This is very good news for anyone whose first step after buying a new PC is to wipe the OEM copy of Windows and replace it with a clean install. Windows 10 will do that for you.
Next, I tried the Reset option on a physical PC. I started with an HP Spectre x360, with its initial installation of Windows 8.1, and used HP's own tool to remove the nearly 16 GB recovery partition. Then I upgraded to Windows 10 build 10074 (the current Slow ring build, and the only one available if you're using Windows 7 or 8.1 and Windows Update), and then set the update option to the Fast ring and upgraded again to build 10021.
After all that, I used the Reset feature to replace everything with a clean install of only 10021. When the process finished, all of the software HP had preinstalled in their original image was gone, but every device and every Windows 10 feature worked as it was supposed to.
The difference in free storage was pretty astounding. The original OEM install, upgraded to Windows 10, used around 27 GB of space. The clean install, after syncing a few OneDrive files and updating all apps, clocked in at 14.3 GB, or roughly half the size of the original. And because I was able to remove the original recovery partition, the total free space went from 75 GB to 102 GB.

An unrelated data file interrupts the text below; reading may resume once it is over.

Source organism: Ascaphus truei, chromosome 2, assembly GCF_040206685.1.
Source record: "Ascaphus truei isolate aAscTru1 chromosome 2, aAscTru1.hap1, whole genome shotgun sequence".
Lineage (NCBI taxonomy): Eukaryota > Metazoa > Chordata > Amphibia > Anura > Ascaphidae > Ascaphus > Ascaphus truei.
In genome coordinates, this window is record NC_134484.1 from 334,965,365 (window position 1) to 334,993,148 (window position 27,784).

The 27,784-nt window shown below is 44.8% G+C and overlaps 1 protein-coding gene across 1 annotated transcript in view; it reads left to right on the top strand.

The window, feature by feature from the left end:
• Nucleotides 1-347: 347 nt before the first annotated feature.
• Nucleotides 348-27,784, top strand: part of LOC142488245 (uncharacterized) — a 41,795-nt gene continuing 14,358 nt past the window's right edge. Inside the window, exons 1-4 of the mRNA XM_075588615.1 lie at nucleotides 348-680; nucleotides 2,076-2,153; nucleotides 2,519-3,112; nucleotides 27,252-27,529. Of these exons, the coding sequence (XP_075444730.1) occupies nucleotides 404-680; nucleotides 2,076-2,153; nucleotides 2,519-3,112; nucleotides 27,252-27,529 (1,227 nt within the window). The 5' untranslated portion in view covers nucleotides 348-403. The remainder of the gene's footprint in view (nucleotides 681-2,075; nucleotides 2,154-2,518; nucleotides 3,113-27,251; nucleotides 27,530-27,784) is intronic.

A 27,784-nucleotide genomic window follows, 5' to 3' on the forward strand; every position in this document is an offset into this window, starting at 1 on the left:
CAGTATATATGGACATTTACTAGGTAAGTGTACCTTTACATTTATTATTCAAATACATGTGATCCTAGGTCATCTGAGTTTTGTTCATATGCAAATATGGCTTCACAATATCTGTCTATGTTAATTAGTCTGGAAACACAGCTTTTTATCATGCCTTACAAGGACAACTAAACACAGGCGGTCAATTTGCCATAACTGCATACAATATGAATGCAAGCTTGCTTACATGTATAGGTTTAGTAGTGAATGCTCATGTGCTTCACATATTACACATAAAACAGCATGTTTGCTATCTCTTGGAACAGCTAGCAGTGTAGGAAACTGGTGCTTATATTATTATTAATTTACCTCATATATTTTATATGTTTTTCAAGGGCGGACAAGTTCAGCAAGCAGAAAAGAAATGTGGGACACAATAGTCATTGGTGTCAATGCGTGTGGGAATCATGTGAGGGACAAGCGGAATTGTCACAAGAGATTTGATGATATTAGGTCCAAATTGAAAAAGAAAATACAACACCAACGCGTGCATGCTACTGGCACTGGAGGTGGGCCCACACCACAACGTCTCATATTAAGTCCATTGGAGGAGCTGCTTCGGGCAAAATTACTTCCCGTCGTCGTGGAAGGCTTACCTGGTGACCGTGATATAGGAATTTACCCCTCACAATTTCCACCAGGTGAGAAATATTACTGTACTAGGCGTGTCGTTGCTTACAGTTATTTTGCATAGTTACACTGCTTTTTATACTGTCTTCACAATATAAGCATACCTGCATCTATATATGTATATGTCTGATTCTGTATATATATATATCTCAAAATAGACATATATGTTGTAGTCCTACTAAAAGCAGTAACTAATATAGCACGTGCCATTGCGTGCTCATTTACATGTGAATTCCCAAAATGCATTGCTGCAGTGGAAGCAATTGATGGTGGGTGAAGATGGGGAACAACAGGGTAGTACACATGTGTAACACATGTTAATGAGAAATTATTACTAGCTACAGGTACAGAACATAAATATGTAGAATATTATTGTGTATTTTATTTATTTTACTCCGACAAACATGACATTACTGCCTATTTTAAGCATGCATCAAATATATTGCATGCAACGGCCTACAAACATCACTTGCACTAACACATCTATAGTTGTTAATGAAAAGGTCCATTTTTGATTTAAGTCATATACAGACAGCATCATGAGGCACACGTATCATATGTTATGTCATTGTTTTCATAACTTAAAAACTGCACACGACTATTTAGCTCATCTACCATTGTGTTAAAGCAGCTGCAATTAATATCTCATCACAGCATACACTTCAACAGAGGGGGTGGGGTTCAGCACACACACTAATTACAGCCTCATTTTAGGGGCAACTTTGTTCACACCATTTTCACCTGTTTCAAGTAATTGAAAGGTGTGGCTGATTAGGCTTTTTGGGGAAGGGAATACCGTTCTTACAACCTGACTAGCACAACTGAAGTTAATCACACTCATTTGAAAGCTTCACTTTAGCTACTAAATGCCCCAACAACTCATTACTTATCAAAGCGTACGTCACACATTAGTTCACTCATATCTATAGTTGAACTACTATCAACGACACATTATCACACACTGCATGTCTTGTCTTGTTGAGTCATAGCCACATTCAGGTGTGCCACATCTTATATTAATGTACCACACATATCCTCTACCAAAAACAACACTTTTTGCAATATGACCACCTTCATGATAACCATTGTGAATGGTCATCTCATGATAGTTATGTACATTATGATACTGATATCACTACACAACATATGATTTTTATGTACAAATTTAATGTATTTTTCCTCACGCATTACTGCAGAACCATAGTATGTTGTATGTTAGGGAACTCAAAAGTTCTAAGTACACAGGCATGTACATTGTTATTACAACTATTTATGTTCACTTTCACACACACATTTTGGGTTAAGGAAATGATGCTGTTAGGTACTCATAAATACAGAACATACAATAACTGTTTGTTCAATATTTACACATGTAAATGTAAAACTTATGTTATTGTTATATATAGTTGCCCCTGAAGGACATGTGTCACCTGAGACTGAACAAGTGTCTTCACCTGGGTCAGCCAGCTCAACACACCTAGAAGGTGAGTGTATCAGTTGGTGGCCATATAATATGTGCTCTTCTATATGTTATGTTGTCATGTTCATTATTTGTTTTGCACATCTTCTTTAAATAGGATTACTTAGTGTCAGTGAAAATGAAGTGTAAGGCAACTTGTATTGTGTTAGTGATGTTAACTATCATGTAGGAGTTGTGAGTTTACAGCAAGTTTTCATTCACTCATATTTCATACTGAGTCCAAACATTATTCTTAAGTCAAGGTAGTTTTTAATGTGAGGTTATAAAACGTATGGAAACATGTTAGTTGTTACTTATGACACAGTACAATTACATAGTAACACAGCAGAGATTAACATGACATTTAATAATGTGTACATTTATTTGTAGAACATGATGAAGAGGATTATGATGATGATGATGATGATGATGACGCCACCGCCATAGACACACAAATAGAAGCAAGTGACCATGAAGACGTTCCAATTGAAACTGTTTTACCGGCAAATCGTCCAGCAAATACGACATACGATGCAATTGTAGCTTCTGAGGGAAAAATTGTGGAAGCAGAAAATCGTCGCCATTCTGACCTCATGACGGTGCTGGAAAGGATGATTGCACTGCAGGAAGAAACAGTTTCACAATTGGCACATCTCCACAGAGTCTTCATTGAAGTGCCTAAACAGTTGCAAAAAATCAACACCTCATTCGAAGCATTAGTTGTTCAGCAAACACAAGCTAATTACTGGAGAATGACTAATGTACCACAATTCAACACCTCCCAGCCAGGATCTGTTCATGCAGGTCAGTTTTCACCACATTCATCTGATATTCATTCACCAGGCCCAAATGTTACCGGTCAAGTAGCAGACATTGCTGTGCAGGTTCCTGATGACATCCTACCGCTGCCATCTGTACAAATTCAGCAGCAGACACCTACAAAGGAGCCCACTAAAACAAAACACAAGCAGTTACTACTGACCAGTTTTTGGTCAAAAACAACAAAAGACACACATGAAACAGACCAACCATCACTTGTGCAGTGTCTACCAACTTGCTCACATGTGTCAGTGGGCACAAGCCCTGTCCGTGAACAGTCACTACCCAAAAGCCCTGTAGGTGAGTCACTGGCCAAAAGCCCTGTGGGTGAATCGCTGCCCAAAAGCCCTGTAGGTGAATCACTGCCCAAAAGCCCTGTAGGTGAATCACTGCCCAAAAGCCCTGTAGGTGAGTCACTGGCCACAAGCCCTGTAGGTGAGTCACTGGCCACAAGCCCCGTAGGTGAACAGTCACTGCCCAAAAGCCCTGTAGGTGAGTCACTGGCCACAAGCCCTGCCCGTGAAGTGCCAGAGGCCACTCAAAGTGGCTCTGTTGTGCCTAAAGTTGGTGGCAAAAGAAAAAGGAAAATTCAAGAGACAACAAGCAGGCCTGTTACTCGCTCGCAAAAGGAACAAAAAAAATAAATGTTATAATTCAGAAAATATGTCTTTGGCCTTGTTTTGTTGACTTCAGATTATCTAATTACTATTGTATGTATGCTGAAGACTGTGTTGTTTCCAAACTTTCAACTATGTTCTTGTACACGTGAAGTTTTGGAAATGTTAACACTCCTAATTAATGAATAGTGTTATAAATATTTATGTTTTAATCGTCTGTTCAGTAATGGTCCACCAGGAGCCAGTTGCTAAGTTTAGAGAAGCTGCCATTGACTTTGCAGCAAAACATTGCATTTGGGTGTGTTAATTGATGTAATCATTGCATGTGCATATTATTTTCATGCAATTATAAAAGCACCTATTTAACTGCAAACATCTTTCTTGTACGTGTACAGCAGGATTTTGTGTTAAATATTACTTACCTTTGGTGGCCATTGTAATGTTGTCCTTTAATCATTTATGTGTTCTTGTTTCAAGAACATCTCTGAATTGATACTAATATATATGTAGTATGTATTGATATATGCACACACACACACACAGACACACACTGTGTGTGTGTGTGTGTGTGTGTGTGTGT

The included apps are improving dramatically.
Microsoft has been on an absolute tear in recent months, delivering apps for iOS, OS X, and Android. This build is the first that has a full set of first-party apps that actually look good.
The new Outlook Mail and Calendar apps are here, and the Photos app has features like Albums, which had been listed as "coming soon" until very recently. OneDrive integration is built into the latest Music app, which will be a killer feature when it makes its way into the apps on those other platforms.
The MSN family of apps--Money, Weather, Sports, News, and so on--are good showcases for what the platform can do. They're much richer than their Windows 8 predecessors, with designs that scale very nicely from a small, phone-sized window to larger screens.
I'm still in the process of wrapping up installations on a pair of small tablets, but so far what I have seen is very nice. I'll share more about the tablet experience in a follow-up post.
You're not going to mistake this build for a release candidate yet. In particular, the new Edge browser still has the Project Spartan branding and isn't exactly zippy. And there are still rough edges and bits of the discarded Windows 8 interface that are still hanging around.
Better to think of this build as a good milestone. With roughly two months left before the rumored late-July launch date, there's still time to polish and swat bugs. But major new features will have to wait a few months.
If you've installed this build, I'm interested in hearing your opinions. Use the contact form to send me an email (please use a real return address if you want a reply), or leave your comments in the Talkback section.